Who's afraid of the big bad bonus gap?
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We’ve seen a lot of analysis of gender pay figures over the last few months, particularly when a large company publishes their results. Yet no one’s talking about the elephant in the room – staggeringly high bonus gaps.
With just six months to go until the reporting deadline of 4th April, only 136 companies have published their gender pay figures. Of these, only a small proportion provide any kind of narrative to explain their figures – and an even tinier percentage address their bonus gap. It’s a real shame that so many businesses are dragging their heels over gender pay, because it speaks volumes about their commitment to gender equality for employees, both now and in the future. We should applaud those who have already reported – but I can’t help but question why so many employers have chosen to skate over their bonus pay gap.
In a way, the answer is obvious. An incredibly high bonus gap is a damning indictment of the company’s gender pay position and usually indicates a chronic lack of female representation at executive level. It’s difficult to claim that your company supports every employees’ career progression when your bonus gap is 99%.
This is not to say that every company is trying to mislead its employees or the wider public about its gender pay gap. There are many reasons why a company may not include any narrative alongside their results:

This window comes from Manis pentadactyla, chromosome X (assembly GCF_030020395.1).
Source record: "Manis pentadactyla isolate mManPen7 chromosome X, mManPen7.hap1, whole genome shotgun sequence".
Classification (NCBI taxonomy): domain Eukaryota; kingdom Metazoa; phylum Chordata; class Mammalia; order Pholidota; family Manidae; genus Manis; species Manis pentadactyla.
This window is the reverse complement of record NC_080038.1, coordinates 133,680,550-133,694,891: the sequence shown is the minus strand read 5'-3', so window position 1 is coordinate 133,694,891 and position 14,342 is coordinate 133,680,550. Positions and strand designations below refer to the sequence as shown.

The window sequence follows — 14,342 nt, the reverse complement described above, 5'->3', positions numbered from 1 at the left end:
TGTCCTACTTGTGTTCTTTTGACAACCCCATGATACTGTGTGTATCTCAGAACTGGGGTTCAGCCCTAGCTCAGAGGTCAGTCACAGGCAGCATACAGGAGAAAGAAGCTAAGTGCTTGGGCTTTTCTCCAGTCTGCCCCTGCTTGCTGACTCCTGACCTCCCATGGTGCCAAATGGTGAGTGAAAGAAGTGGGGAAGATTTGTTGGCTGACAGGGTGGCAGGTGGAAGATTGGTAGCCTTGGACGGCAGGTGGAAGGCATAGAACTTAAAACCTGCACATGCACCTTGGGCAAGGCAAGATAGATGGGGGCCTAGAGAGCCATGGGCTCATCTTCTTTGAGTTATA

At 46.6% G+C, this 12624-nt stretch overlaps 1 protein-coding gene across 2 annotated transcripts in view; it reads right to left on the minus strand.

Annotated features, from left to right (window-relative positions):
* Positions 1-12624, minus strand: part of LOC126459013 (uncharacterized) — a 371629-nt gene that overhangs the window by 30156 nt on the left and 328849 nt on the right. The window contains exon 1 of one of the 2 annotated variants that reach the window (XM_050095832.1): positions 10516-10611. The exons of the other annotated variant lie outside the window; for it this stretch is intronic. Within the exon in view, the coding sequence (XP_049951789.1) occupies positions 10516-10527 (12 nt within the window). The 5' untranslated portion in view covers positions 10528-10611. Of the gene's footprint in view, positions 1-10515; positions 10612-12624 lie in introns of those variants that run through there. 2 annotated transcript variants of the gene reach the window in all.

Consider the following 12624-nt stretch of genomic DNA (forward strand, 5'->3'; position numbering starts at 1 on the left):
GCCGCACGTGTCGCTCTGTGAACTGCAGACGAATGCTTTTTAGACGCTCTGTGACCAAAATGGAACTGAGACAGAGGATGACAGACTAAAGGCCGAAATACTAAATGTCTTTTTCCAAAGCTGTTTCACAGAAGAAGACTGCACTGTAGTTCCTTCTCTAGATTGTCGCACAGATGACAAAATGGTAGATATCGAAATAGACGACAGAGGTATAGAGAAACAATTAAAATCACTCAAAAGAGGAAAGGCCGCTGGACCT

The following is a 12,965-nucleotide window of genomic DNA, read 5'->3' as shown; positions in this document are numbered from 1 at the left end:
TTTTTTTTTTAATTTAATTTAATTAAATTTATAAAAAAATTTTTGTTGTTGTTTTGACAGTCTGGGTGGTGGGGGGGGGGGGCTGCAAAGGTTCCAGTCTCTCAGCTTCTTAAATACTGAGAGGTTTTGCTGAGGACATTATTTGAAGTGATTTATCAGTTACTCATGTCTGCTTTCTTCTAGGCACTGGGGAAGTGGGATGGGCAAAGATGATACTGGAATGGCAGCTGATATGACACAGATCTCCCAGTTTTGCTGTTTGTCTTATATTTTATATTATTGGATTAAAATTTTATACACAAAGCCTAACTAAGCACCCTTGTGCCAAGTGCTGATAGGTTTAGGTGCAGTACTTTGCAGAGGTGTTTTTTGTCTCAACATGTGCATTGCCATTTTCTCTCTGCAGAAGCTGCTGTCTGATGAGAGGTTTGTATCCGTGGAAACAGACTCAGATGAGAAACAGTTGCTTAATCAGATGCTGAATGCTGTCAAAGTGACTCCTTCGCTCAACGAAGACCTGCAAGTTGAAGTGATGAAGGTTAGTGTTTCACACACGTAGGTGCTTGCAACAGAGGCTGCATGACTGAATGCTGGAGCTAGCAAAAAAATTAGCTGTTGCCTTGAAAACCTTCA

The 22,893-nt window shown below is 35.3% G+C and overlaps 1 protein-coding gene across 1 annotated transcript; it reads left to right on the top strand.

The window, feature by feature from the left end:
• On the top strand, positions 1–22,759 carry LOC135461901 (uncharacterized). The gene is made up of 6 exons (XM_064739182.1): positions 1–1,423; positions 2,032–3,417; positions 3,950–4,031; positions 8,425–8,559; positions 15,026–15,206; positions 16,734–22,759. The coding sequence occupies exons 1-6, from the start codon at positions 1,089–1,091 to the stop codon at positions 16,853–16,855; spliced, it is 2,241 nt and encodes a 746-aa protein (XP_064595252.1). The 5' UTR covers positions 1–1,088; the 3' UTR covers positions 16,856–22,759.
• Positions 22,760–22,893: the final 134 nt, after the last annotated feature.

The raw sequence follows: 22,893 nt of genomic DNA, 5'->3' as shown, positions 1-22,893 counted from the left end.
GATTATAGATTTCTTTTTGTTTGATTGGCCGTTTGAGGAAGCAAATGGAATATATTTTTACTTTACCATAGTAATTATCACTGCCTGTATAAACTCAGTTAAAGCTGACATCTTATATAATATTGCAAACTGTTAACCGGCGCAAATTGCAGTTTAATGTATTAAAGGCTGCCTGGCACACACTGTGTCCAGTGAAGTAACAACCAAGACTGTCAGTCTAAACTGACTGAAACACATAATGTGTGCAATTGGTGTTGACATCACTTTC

- They do not have the capability necessary to interrogate the data and pull out the reasons behind the bonus data;
- or they do not have the resources to pay another company to do this analysis for them.
- Management may have decided that the value gained from a detailed report is not worth the investment, as they feel they won’t lose business over it, or recruitment will not be affected.
- HR fear awkward conversations with employees as to why their bonus is so much less than that of their male/female co-worker.
These are all understandable reasons, but the whole point of gender pay reporting is to prompt that awkward conversation – to challenge entrenched ideas about pay and hasten positive change. However, with bonus gaps, it seems that many employers are just hoping that if they ignore it long enough, it will go away.
Unfortunately, hiding behind the sofa is no longer an option. The best way to pre-empt negative publicity about your gender pay figures, especially a high bonus gap, is to take control of the narrative. Publishing a clear, coherent report on your findings from the gender pay reporting requirements allows you to identify and communicate the underlying reasons for any disparity – and crucially, how you intend to tackle them. This gives both employees and customers confidence that their concerns are being taken seriously. It also puts you ahead of your competitors when it comes to attracting and retaining the best talent.
It’s naïve to think that the gender pay gap doesn’t matter to your company. Present and future employees are likely to be put off working there unless you can demonstrate your commitment to fairness. An enormous bonus gap is a particularly obvious sign of barriers to progression for female employees, but the story doesn’t have to end there.
If you need help with your gender pay reporting or narrative, call Innecto on 020 3457 0894.